Dr. No cost a million dollars. That’s just under 8 million in today’s dollars, and about 40 or so if you go by the inflation rate of producing a film, as opposed to the consumer price index. But I still find this number to be astounding, especially considering all the came after it.
On the commentary on the DVD, they talk about how they had no money and worked with a small crew and basically made a 5 million dollar movie for a million dollars. Watching it, you can’t argue with that. One of the sets, a simple round ceiling window with a grate was created because, basically, Ken Adams had run out of money. It’s one of his signature sets, a classic.
They squeezed every last penny out of the budge using every piece of ingenuity and experience that they had. Even in the editing, they sped up the film and jump cut some of the action sequences. Sean Connery was nobody at the time. The action sequences are barely there. What’s really amazing to me is that it’s the James Bond character itself that carries the film. A lot of geniuses worked on this film, but what makes you love the film is watching James Bond operate. He sees the trap coming, then walks into it because he knows that’s where the fun is. He knows the girl tried to kill him, so he fucks her before handing her to the police. He even shoots a bad guy in the back. He’s just a fun, cool character to spend a couple hours with.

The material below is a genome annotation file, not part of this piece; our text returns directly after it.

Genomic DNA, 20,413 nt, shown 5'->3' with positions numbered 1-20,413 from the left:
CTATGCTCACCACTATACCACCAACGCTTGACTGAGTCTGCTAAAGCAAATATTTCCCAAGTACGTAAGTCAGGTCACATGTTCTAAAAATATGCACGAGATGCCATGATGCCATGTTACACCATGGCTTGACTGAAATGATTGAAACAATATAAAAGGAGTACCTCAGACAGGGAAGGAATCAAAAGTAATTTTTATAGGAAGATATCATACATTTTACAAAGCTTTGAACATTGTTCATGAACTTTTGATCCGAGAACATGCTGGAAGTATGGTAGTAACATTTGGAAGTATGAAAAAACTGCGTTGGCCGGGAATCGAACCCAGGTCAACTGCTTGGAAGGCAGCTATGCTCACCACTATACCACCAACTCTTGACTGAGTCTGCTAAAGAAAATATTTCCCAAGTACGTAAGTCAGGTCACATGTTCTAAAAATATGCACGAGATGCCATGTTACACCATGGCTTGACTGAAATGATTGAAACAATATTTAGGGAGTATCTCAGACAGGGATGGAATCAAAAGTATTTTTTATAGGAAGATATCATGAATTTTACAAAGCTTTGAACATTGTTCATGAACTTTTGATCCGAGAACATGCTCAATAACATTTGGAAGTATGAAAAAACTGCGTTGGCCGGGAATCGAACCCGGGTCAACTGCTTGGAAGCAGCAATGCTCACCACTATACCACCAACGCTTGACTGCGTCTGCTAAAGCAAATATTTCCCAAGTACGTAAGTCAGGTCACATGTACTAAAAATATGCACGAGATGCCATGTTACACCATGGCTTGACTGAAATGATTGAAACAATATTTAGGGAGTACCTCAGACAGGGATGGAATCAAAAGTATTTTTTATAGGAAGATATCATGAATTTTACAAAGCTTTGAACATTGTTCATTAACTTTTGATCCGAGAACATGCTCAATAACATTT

He’s just such a charismatic character. There must have been nothing like him at the time, because he’s still pretty singular. Even now, they’ve changed the character into something less than it was and more generic. They don’t mess around with brooding back story, or even a character arc. They just keep the story moving.
All I’m saying is that sometimes genius and experience get you further than a big budget.